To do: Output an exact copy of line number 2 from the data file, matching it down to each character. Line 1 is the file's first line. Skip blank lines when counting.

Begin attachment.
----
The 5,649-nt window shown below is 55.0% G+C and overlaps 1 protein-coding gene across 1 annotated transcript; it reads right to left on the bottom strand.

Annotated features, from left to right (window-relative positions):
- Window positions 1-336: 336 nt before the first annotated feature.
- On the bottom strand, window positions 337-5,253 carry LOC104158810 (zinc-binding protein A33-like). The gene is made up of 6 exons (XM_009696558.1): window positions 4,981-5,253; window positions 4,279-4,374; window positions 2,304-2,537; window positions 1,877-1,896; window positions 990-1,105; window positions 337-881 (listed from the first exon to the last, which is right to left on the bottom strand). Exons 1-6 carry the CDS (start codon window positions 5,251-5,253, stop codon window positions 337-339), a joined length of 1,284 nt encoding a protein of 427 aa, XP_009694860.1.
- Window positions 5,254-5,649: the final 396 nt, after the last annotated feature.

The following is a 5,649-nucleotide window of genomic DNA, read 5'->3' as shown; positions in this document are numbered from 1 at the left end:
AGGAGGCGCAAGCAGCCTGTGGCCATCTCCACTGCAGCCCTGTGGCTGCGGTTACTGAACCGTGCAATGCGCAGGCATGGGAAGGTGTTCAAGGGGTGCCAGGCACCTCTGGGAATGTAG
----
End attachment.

Annotated features, from left to right (window-relative positions):